In a recent 31-page decision resolving a thoroughly ugly divorce, a frustrated Canadian family-law judge said he had resorted to ridicule in a final effort to get through to the parties, though it may also have been an effort to keep his own sanity. "The parties repeatedly have shown they are immune to reason," Judge Joseph Quinn wrote. "Consequently, in my decision, I have tried ridicule as a last resort."
Doesn't matter to me when you get to the ridicule, as long as you do.
Judge Joseph Quinn wrote that the problem in the case before him was simple: hatred. "[A] hardened, harmful, high-octane hatred. . . . Here, a husband and wife have been marinating in a mutual hatred so intense as to surely amount to a personality order requiring treatment." As just a couple of examples, Larry seems to have enjoyed driving by Catherine's house and giving her the finger, and Catherine once tried to run Larry over with a van, "always a telltale sign that a husband and wife are drifting apart."
Sadly, these people had children, who they seem to have freely manipulated as part of their ongoing battles. Larry is described as having a "near-empty parenting toolbox," while Catherine provided the kids with "advanced animosity tutoring." Also charming: an incident in which Catherine texted her daughter while she was visiting her father and asked, "Is Dickhead there?"
Dickhead's penchant for the middle-finger drive-by also resulted in a good quote: "A finger is worth a thousand words," the judge wrote, "and therefore is particularly useful should one have a vocabulary of less than a thousand words."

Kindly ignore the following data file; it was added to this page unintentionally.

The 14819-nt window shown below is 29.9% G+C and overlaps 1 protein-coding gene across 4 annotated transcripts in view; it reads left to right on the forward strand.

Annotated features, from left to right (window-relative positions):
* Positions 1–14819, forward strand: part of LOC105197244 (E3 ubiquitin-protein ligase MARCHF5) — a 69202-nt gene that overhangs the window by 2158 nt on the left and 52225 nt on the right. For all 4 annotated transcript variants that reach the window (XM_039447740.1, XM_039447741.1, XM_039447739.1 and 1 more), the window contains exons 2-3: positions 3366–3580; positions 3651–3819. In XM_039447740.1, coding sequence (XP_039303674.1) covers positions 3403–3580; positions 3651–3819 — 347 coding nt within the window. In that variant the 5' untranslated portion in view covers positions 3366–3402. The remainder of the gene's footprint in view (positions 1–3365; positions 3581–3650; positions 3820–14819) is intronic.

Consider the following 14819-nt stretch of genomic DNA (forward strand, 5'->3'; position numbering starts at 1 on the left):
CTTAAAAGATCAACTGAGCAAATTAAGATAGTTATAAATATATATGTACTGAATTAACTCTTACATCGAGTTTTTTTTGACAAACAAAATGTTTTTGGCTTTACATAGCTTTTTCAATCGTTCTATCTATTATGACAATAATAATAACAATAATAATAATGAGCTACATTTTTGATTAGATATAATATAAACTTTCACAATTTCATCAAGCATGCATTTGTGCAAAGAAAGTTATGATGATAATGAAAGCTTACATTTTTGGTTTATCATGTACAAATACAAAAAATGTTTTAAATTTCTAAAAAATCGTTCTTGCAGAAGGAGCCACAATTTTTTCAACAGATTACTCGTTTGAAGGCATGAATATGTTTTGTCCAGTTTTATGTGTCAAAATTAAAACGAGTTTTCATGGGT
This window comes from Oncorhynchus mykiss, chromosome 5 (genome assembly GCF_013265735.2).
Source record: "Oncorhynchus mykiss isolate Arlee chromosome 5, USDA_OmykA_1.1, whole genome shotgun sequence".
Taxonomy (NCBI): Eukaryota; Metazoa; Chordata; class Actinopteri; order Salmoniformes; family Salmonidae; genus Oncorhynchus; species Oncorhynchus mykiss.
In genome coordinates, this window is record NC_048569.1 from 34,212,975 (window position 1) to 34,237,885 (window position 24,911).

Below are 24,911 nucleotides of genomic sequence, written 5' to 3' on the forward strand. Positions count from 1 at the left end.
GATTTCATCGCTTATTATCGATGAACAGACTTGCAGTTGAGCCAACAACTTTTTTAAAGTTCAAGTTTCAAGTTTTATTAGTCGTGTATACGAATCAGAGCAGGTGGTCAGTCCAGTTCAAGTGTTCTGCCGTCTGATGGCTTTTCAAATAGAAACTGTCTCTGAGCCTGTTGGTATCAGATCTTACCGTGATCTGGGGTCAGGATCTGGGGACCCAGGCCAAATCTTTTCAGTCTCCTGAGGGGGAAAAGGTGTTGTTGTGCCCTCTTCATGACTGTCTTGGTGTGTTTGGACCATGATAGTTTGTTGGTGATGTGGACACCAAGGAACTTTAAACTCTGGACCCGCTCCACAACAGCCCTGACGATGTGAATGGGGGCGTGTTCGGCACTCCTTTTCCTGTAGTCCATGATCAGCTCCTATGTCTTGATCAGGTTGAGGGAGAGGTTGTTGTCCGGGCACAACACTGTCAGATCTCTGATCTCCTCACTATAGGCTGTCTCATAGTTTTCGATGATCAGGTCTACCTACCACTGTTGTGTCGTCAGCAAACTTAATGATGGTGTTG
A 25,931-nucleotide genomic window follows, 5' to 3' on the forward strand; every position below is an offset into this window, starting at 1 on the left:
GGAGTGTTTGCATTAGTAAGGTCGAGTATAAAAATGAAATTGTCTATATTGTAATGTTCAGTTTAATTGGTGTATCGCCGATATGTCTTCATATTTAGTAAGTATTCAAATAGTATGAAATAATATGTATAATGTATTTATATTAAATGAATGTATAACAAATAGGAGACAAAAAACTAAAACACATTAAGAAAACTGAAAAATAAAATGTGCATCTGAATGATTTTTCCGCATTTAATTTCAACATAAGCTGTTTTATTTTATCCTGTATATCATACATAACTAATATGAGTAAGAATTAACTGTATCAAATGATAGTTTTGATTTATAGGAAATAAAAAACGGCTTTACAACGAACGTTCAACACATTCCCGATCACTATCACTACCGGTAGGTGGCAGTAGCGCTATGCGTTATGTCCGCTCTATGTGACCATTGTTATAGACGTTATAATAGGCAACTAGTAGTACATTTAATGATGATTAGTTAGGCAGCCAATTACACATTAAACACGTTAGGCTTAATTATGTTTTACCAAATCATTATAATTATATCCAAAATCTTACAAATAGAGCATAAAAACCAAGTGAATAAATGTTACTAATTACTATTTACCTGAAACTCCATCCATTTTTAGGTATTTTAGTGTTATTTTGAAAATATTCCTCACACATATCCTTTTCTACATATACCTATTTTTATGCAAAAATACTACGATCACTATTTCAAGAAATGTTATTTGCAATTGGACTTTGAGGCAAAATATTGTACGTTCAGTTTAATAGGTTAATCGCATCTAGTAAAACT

In the end, Judge Quinn granted sole custody of the daughter to Catherine, but ordered Larry to pay just $1 a month in child support.
I know there are many other great quotes in this opinion, but the PDF copy that I got here seems to be corrupted. Do any of you Canadians (or non-Canadians) happen to have a copy you could send me?
UPDATE: thanks very much to those who sent me a copy of the opinion in this case. There are indeed more great quotes in here, such as the footnote stating that, because things have not turned out as the wedding guests might have hoped, "I am prepared to certify a class action for the return of all wedding gifts"; and the judge's speculation that giving someone the finger while behind the wheel might constitute the now-prohibited use of a "hand-held communication device" while driving.
The full opinion is definitely worth reading, and will be honored with a place in the Case Law Hall of Fame.